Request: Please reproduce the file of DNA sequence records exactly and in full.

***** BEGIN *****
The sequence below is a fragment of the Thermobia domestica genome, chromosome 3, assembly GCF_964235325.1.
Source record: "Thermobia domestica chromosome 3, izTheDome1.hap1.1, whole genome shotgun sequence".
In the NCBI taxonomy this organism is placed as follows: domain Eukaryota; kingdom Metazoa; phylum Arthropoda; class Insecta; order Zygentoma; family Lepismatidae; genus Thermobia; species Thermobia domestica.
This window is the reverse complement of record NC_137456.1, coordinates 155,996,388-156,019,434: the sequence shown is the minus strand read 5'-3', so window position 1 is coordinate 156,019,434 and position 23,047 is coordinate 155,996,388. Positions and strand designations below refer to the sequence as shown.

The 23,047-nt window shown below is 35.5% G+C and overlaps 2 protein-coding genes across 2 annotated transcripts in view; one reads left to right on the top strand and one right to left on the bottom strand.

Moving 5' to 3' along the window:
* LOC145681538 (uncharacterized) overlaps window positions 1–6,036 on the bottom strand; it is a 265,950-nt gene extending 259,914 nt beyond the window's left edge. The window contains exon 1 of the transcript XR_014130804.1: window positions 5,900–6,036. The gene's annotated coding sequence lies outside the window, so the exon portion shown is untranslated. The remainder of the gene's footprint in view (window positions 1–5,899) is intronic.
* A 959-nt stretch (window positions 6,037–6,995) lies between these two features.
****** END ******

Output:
The sequence below is a fragment of the Thermobia domestica genome, chromosome 3, assembly GCF_964235325.1.
Source record: "Thermobia domestica chromosome 3, izTheDome1.hap1.1, whole genome shotgun sequence".
In the NCBI taxonomy this organism is placed as follows: domain Eukaryota; kingdom Metazoa; phylum Arthropoda; class Insecta; order Zygentoma; family Lepismatidae; genus Thermobia; species Thermobia domestica.
This window is the reverse complement of record NC_137456.1, coordinates 155,996,388-156,019,434: the sequence shown is the minus strand read 5'-3', so window position 1 is coordinate 156,019,434 and position 23,047 is coordinate 155,996,388. Positions and strand designations below refer to the sequence as shown.

The 23,047-nt window shown below is 35.5% G+C and overlaps 2 protein-coding genes across 2 annotated transcripts in view; one reads left to right on the top strand and one right to left on the bottom strand.

Moving 5' to 3' along the window:
* LOC145681538 (uncharacterized) overlaps window positions 1–6,036 on the bottom strand; it is a 265,950-nt gene extending 259,914 nt beyond the window's left edge. The window contains exon 1 of the transcript XR_014130804.1: window positions 5,900–6,036. The gene's annotated coding sequence lies outside the window, so the exon portion shown is untranslated. The remainder of the gene's footprint in view (window positions 1–5,899) is intronic.
* A 959-nt stretch (window positions 6,037–6,995) lies between these two features.